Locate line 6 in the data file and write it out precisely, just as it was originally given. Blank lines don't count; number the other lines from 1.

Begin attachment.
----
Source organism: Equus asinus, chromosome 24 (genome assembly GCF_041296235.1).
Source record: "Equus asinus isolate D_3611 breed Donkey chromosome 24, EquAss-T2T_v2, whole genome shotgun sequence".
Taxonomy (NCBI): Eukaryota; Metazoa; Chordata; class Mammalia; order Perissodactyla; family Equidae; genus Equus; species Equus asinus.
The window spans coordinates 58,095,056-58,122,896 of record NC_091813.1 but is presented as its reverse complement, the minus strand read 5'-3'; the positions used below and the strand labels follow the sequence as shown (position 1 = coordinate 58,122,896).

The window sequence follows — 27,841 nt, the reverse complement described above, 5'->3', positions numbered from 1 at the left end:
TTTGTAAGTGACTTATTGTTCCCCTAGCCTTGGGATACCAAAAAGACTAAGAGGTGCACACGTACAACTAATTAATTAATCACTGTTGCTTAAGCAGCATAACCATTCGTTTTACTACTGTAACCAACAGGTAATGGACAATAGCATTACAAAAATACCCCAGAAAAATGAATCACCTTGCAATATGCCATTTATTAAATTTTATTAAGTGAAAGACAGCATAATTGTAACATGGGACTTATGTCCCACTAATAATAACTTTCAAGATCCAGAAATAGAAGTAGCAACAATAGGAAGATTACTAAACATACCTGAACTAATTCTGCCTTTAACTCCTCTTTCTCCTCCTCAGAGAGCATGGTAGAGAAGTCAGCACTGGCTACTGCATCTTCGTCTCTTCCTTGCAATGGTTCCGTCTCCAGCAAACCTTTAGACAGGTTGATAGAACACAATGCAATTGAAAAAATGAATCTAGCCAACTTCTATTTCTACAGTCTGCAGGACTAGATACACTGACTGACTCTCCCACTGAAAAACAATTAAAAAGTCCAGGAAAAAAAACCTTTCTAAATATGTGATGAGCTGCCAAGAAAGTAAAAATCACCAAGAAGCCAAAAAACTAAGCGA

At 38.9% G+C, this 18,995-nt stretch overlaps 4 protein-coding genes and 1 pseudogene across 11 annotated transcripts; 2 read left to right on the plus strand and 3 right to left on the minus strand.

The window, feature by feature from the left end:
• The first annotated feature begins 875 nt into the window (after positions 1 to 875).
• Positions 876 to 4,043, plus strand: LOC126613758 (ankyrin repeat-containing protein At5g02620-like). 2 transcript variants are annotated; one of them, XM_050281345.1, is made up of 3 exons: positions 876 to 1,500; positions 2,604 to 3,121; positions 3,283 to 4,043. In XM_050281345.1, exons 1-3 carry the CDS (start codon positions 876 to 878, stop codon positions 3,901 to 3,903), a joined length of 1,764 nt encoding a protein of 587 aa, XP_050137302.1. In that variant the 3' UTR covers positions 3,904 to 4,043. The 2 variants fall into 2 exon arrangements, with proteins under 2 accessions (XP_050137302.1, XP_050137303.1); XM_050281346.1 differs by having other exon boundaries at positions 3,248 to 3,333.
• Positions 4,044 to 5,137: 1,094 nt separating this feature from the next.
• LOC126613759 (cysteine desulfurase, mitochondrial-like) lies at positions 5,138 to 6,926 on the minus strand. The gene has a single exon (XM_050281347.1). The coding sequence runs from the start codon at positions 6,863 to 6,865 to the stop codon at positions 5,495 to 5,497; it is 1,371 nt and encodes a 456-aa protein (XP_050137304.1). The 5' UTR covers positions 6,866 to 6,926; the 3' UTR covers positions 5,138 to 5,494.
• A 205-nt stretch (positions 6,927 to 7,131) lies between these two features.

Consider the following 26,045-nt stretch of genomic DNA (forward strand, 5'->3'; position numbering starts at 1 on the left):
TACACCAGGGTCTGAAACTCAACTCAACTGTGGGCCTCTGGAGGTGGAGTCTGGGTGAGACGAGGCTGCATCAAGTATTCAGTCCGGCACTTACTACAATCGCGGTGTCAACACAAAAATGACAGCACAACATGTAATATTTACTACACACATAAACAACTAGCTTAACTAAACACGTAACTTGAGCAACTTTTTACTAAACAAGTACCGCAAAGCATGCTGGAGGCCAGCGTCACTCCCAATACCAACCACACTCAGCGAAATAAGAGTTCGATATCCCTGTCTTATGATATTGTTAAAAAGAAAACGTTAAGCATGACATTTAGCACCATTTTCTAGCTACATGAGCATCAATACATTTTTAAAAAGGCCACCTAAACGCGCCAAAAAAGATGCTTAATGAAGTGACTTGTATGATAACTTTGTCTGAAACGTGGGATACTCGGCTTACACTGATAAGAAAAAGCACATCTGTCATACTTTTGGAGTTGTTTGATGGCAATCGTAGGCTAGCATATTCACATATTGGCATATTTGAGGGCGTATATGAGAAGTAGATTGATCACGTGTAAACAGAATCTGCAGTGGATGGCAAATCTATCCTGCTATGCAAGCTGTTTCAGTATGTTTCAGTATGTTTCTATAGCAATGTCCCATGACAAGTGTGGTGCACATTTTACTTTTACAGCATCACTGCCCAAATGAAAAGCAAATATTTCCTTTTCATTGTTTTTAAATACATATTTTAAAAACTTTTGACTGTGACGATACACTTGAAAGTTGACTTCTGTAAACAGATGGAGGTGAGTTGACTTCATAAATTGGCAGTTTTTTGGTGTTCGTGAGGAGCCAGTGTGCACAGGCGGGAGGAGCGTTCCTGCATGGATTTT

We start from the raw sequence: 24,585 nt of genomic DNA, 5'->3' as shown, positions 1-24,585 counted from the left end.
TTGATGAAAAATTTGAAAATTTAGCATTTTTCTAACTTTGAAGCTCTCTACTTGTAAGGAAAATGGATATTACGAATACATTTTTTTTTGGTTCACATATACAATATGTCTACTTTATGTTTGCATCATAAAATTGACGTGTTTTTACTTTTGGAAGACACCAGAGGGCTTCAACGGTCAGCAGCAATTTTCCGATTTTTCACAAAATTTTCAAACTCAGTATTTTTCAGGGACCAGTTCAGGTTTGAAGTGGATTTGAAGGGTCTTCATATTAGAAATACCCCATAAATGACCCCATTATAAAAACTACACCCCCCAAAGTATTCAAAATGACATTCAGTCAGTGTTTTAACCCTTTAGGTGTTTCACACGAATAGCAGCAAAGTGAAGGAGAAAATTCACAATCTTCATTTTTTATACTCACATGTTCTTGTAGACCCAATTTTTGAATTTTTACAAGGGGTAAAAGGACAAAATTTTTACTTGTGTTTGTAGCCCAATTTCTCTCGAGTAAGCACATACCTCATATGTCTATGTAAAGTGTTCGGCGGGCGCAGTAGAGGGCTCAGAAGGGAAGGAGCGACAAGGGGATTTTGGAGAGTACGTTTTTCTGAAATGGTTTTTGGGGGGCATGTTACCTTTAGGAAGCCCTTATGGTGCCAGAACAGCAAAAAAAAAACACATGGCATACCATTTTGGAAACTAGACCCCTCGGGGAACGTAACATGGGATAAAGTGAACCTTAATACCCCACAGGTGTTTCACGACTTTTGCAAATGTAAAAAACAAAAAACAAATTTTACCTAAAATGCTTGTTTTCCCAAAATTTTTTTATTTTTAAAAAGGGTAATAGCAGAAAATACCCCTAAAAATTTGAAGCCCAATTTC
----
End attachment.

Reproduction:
TTTGTAAGTGACTTATTGTTCCCCTAGCCTTGGGATACCAAAAAGACTAAGAGGTGCACACGTACAACTAATTAATTAATCACTGTTGCTTAAGCAGCATAACCATTCGTTTTACTACTGTAACCAACAGGTAATGGACAATAGCATTACAAAAATACCCCAGAAAAATGAATCACCTTGCAATATGCCATTTATTAAATTTTATTAAGTGAAAGACAGCATAATTGTAACATGGGACTTATGTCCCACTAATAATAACTTTCAAGATCCAGAAATAGAAGTAGCAACAATAGGAAGATTACTAAACATACCTGAACTAATTCTGCCTTTAACTCCTCTTTCTCCTCCTCAGAGAGCATGGTAGAGAAGTCAGCACTGGCTACTGCATCTTCGTCTCTTCCTTGCAATGGTTCCGTCTCCAGCAAACCTTTAGACAGGTTGATAGAACACAATGCAATTGAAAAAATGAATCTAGCCAACTTCTATTTCTACAGTCTGCAGGACTAGATACACTGACTGACTCTCCCACTGAAAAACAATTAAAAAGTCCAGGAAAAAAAACCTTTCTAAATATGTGATGAGCTGCCAAGAAAGTAAAAATCACCAAGAAGCCAAAAAACTAAGCGA